But it’s damned hard, and the market is all but saturated. If that’s your aim, you must choose a niche, define your market, create 1000s of pages of original, laser-targeted content, and either create high-value products, sell advertising space, or push for affiliate sales.
When blogging for money, writing is often secondary, it’s a function of the money-making process and you can even out-source it. You can also get around content creation by curating other people’s work. Just be sure you understand copyright law before you start down that road.
It’s possible. And the examples given above are good models, although at this stage it’s too late to imitate them, as you’d be running to standstill.
You must come up with your own unique spin.
It’s very hard, rather boring, technical work; the odds are stacked against you, and you typically take between 5 and 10 years to succeed. You have to want the money badly to stick with it. There are easier ways to earn a crust from writing, believe me.
But I’m sure in the hands of the right person with the right idea it could be a worthwhile and fulfilling way to make a living.
Right, enough about that.
There Are Other (Better) Reasons to Blog
What if you already make your money elsewhere as I do? You have no products to sell. You don’t run third-party advertisements. You’re not blogging for money.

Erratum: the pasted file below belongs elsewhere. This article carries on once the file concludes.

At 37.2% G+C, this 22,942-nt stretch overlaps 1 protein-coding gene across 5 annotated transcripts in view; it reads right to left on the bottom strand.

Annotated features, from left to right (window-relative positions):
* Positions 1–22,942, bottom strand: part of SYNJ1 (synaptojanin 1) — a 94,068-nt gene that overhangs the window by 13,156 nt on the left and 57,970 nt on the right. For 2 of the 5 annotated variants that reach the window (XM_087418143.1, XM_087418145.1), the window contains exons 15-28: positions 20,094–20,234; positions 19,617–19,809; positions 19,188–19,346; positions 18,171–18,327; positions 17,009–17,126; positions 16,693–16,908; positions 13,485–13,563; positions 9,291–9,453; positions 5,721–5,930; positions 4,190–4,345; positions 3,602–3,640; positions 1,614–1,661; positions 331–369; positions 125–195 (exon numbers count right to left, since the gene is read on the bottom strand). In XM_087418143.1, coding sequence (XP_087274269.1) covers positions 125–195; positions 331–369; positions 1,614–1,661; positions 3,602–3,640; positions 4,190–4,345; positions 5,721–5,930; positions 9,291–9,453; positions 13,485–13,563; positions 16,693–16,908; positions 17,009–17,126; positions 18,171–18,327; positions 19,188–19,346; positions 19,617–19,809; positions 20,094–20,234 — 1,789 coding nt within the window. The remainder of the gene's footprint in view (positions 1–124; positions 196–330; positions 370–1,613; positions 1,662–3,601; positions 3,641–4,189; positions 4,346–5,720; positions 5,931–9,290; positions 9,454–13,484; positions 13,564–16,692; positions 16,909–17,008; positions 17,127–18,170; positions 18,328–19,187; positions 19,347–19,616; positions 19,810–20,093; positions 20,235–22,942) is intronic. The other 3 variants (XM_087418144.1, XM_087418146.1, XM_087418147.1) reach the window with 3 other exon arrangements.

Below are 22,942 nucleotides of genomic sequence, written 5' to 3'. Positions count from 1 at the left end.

In that case why write a blog?
I love words, their origins, and changing usage.
So let’s take a look at the word, “blog.”
How Blogging Started
It started out life way back in the ’90s as two words: web log. Web log became condensed into weblog and then blog in the same way that video blog became “vlog.” It’s part and parcel of the syntax of the internet: if nouns can be compounded, they will be.
There’s often a semantic function to compounding nouns. So the word blog comes to mean something other than the original weblog.
What Was a Weblog?
The first weblogs were personal journals posted online, or business updates and agendas. Their audiences were family, friends, and colleagues. The web was a handy, but still relatively private place everyone with a connection could access.
In the early days then, weblogs were also rather elitist. Few could afford the hardware, dial-up connections rapidly inflated your telephone bill, and the number of computers connected made for a tiny web by today’s standards. It was pure geekery.
But we can take the concept of the weblog back even further to a time long before the computer, or even electricity, had yet sparked in anyone’s mind.
And for me, the concepts of a web and a log are excellent, natural symbols to explain why I write this blog…
The Etymology of Blogging
Come with me, if you will, on a short etymological diversion, and you’ll see why.
We’re all familiar with “logging information” and “keeping a log of progress,” “logging in,” and so on. Trekkies will no doubt recall the original Star Trek TV series. It always began with an image of the Starship Enterprise in deep space and a voice-over of Captain Kirk saying, “Captain’s log, stardate 34571. It is three months since we lost contact with Earth. Spock has been behaving strangely…” or something of the sort.